Skipping ahead to disc nine reveals the bonus material for "Spring Break Adventure". Things begin with "Thomas Edison - Lighting Up the World" (26:53). The feature starts out with a brief introduction to his earlier days and goes on to talk about his many inventions; the light bulb in particular. Needless to say we would not be where we are today if it wasn't for Edison's genius and it's impressive to know that he still holds the record for American patents. Following the lines of the Edison documentary was another entitled "Invention and Innovation - What's Behind a Good Idea?" (22:55). Like the other ones this broader topic looks at invention as a whole rather than a particular aspect of it. Keeping in line with the "Princeton" episode of Young Indy "The Mystery of Edward Stratemeyer" (26:15) discusses the author of the Hardy Boys and Nancy Drew.

Following into the second half of "Spring Break" were three more documentaries that had to do with the Mexico episode. "Wanted: Dead or Alive - Pancho Villa and the American Invasion of Mexico" (28:10), "General John J. Pershing and His American Army" (28:26), and "George S. Patton - American Achilles" (29:35) each followed in step with the ones that came before them. They are informative from a historical standpoint and add value to this collection.

Disc eleven houses seven bonus documentaries for "Love's Sweet Song". Dealing with Ireland are "Easter Rising - The Poets' Rebellion" (25:54), "The Passions of William Butler Yeats" (27:43), "Sean O'Casey vs. Ireland" (25:18), and "Ireland - The Power of the Poets" (26:53). With regards to the Poet features the "Rebellion" one looks at Irish society in the early 1900's while the second "Power" takes a more recent spin with discussion of events from the past couple of decades. The final three documentaries on this set are "Winston Churchill - The Lion's Roar" (33:48), "Demanding the Vote - The Pankhursts and British Suffrage" (27:07), and "Fighting for the Vote - Women's Suffrage in America" (31:29). Each of these was interesting in its own right though I felt the pair of Vote episodes were the most compelling.

The final disc of this collection offers some DVD-ROM interactive material that doesn't provide information or much in the way of entertainment. Basically you just point and click at stuff and there is a game for the kiddies should they desire to play around with it. It's also worth noting that I had a very difficult time getting this disc to play in my computer and couldn't get it to work.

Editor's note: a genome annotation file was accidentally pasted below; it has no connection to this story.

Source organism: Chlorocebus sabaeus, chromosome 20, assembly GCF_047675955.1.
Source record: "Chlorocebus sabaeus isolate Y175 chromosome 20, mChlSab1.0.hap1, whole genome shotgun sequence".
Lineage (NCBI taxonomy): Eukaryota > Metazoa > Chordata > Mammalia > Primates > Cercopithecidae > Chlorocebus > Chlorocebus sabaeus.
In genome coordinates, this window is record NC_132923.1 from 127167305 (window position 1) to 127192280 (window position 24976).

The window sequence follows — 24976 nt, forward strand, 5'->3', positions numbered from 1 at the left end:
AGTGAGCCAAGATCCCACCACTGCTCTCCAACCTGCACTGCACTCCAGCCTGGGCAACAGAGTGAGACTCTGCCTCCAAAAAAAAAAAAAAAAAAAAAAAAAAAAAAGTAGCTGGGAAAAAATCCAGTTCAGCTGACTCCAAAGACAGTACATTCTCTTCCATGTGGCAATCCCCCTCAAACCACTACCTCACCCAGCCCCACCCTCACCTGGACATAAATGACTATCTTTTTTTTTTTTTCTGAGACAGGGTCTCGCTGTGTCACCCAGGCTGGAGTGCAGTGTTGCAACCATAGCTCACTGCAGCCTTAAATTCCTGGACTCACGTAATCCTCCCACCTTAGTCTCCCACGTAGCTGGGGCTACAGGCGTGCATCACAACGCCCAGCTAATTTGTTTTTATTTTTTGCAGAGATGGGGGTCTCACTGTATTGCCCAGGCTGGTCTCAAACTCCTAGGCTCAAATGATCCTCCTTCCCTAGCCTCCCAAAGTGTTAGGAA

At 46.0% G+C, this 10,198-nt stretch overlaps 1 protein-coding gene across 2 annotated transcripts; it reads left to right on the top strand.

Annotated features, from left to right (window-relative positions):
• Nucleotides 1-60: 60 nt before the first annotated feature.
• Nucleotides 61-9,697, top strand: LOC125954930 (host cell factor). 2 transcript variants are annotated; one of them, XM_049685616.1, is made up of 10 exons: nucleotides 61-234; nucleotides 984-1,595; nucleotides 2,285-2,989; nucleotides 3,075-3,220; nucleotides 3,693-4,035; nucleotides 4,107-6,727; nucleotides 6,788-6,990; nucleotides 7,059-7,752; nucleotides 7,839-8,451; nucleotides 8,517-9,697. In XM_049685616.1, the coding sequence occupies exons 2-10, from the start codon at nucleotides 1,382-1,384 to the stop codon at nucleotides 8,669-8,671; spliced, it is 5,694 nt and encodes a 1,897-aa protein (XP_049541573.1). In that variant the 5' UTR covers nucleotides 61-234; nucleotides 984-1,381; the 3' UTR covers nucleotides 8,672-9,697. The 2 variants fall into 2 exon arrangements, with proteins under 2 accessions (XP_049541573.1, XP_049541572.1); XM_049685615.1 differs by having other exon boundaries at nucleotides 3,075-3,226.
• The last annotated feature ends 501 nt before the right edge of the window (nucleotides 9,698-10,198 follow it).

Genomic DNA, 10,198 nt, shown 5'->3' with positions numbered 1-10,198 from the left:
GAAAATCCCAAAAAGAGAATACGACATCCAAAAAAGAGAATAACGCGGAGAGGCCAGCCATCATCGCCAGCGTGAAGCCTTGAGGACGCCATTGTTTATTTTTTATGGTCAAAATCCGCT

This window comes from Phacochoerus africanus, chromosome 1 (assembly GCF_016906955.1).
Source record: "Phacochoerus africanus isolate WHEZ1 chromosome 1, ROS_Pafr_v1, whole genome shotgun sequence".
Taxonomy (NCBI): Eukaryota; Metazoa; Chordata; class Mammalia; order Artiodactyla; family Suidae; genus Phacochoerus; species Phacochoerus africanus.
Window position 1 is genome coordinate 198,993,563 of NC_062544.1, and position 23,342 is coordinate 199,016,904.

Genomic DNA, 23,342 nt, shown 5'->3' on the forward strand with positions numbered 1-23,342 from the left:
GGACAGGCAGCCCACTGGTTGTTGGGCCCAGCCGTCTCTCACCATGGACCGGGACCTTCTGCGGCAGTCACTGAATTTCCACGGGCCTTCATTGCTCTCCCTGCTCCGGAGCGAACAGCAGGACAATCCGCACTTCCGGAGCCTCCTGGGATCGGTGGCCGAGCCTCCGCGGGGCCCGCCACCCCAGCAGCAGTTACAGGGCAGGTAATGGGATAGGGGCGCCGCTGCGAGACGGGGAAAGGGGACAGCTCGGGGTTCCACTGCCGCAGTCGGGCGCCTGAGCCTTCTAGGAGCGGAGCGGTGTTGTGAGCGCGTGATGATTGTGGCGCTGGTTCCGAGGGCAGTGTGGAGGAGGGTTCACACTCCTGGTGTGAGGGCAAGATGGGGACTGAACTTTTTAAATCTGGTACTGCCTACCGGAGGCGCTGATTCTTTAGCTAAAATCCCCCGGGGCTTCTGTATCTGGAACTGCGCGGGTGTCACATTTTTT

So there you have the overwhelming list of bonus content that is available on this collection. Seriously folks, if you're coming to Young Indiana Jones for the show that's fine and dandy but it's the supplemental material that truly give worth to the higher than expected MSRP. These 38 documentaries clock in at over 17 hours while the feature itself is just shy of the 11 hour mark. I do have to say that while I was blown away with the extra content, the lack of a documentary or behind the scenes look at the show itself was a huge source of disappointment. I appreciate the amount of effort driven towards the production of these historical inclusions but was it really so far off the map to toss in a bone about the show itself? After all, it's the main reason to purchase the DVD set! Hopefully the coming volumes will satisfy that craving.

Final Thoughts:

The Adventures of Young Indiana Jones was an ambitious program and one that proved to be something special. This first volume does a great job of bringing the sense of wonder and the endearing qualities of Indiana Jones to DVD. Sure the show may not be presented in the way that it aired and because of that some of the episodes become unbalanced (the younger Indy episodes in particular), but despite that this set revitalizes the series and makes it accessible to a new generation of Jones fans. The quality of the writing, acting, and production shine through here and though the audio is a source of disappointment, the video wears its restoration like a badge of honor.

Not only is the program exceedingly entertaining but the wealth of historical documentaries shatters the preconception of what bonus material should be. The 38 features tie their content in with the episodes they are coupled with but they take on a life of their own. Truly, the extra material here could have been a separate show all its own. If you have an interest in history or have children you want to educate the content her is mostly equivalent to what you'd find on the History Channel. Some of the documentaries are better than others but on the whole they are decidedly worthwhile. Once again I must admit to some feelings of disappointment because there are no special features that pertain to the series itself. Why are there no interview segments, commentaries, or making of featurettes? I appreciate the time devoted to the creation of the available documentaries but I came to this set for the series, not the historical aspect.

Despite these nitpicky flaws The Adventures of Young Indiana Jones was immensely entertaining and something to be cherished. I had a great time watching these episodes again and the documentaries were a cut above in terms of production value. It's not a perfect or comprehensive release but it's still a well-crafted collection that offers enough value to warrant a very high recommendation.

Check out more of my reviews here. Head on over to my anime blog as well for random musings and reviews of anime, manga, and stuff from Japan!